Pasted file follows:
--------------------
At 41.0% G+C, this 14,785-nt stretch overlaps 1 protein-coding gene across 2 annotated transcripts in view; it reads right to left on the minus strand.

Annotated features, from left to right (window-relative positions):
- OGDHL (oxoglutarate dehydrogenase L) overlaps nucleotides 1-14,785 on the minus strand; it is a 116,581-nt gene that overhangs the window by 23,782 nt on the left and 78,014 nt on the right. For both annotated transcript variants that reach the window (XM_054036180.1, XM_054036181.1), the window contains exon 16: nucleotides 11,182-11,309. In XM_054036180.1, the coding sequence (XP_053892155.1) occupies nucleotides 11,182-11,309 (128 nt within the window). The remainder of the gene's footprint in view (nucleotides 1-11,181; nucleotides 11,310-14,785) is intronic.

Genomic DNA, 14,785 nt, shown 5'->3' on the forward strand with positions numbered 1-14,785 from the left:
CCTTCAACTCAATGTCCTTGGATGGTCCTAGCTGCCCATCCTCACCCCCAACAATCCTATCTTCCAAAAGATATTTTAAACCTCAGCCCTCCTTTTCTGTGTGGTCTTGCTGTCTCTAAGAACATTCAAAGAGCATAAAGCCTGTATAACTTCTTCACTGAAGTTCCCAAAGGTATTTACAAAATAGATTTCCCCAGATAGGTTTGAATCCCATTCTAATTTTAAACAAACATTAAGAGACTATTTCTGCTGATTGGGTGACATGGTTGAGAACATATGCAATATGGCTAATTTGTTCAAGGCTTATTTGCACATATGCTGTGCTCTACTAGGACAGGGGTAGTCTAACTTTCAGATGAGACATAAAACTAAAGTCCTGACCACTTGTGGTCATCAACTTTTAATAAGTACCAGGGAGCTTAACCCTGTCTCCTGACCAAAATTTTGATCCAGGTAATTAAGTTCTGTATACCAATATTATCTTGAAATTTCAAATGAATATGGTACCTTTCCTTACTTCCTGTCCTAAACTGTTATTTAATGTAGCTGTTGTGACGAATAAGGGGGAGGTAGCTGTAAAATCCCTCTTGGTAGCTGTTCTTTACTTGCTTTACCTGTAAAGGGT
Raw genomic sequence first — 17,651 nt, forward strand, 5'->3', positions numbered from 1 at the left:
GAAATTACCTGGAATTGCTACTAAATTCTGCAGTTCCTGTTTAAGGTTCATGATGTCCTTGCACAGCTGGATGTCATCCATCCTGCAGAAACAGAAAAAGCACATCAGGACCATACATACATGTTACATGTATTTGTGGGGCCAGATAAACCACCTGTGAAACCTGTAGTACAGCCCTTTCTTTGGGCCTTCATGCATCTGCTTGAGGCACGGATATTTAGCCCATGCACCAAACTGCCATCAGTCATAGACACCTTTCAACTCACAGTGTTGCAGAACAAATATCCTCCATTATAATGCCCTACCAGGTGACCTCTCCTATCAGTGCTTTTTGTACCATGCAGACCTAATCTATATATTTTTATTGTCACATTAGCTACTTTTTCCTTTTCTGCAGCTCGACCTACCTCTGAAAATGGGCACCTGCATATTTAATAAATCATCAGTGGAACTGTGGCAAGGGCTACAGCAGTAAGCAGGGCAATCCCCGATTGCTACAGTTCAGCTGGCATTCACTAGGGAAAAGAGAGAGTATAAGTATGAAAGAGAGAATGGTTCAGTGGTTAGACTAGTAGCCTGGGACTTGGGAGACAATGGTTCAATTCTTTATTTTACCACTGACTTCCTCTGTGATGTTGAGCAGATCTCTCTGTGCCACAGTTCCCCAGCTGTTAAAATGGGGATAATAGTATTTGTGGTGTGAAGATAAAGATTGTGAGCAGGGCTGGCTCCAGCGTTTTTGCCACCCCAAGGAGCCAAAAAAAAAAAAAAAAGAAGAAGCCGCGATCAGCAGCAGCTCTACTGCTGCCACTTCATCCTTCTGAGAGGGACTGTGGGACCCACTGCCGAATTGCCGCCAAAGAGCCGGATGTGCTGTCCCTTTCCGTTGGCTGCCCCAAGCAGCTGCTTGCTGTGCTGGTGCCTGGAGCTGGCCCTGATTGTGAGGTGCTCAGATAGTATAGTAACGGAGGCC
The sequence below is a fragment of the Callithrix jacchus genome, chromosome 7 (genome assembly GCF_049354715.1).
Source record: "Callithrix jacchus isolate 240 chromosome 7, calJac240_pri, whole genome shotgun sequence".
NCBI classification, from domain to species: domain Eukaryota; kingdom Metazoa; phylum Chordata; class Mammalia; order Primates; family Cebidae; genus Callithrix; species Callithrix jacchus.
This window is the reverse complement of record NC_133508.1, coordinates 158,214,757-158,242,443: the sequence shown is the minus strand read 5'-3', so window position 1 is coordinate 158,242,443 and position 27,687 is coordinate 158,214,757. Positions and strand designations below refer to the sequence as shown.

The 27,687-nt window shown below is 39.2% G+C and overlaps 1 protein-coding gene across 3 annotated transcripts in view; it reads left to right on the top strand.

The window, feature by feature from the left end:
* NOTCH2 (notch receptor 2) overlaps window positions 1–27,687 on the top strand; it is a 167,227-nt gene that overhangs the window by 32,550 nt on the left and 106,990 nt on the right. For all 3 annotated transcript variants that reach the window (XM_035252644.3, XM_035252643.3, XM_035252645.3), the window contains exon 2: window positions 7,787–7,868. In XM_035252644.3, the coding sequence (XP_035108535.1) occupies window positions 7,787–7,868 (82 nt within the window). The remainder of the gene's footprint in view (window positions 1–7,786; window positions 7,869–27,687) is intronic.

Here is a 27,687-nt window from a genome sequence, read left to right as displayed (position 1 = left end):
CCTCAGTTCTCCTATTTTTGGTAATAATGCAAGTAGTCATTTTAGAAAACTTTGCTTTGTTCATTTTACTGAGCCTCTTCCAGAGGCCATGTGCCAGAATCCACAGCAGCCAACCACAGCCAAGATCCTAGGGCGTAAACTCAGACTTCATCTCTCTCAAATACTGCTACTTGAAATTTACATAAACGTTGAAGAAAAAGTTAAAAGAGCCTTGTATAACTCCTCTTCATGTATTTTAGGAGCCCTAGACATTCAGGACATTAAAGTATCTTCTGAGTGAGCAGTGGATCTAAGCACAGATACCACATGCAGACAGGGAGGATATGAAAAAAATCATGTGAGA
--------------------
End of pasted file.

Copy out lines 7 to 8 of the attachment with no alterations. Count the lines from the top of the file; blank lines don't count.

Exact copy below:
GAAATTACCTGGAATTGCTACTAAATTCTGCAGTTCCTGTTTAAGGTTCATGATGTCCTTGCACAGCTGGATGTCATCCATCCTGCAGAAACAGAAAAAGCACATCAGGACCATACATACATGTTACATGTATTTGTGGGGCCAGATAAACCACCTGTGAAACCTGTAGTACAGCCCTTTCTTTGGGCCTTCATGCATCTGCTTGAGGCACGGATATTTAGCCCATGCACCAAACTGCCATCAGTCATAGACACCTTTCAACTCACAGTGTTGCAGAACAAATATCCTCCATTATAATGCCCTACCAGGTGACCTCTCCTATCAGTGCTTTTTGTACCATGCAGACCTAATCTATATATTTTTATTGTCACATTAGCTACTTTTTCCTTTTCTGCAGCTCGACCTACCTCTGAAAATGGGCACCTGCATATTTAATAAATCATCAGTGGAACTGTGGCAAGGGCTACAGCAGTAAGCAGGGCAATCCCCGATTGCTACAGTTCAGCTGGCATTCACTAGGGAAAAGAGAGAGTATAAGTATGAAAGAGAGAATGGTTCAGTGGTTAGACTAGTAGCCTGGGACTTGGGAGACAATGGTTCAATTCTTTATTTTACCACTGACTTCCTCTGTGATGTTGAGCAGATCTCTCTGTGCCACAGTTCCCCAGCTGTTAAAATGGGGATAATAGTATTTGTGGTGTGAAGATAAAGATTGTGAGCAGGGCTGGCTCCAGCGTTTTTGCCACCCCAAGGAGCCAAAAAAAAAAAAAAAAGAAGAAGCCGCGATCAGCAGCAGCTCTACTGCTGCCACTTCATCCTTCTGAGAGGGACTGTGGGACCCACTGCCGAATTGCCGCCAAAGAGCCGGATGTGCTGTCCCTTTCCGTTGGCTGCCCCAAGCAGCTGCTTGCTGTGCTGGTGCCTGGAGCTGGCCCTGATTGTGAGGTGCTCAGATAGTATAGTAACGGAGGCC
The sequence below is a fragment of the Callithrix jacchus genome, chromosome 7 (genome assembly GCF_049354715.1).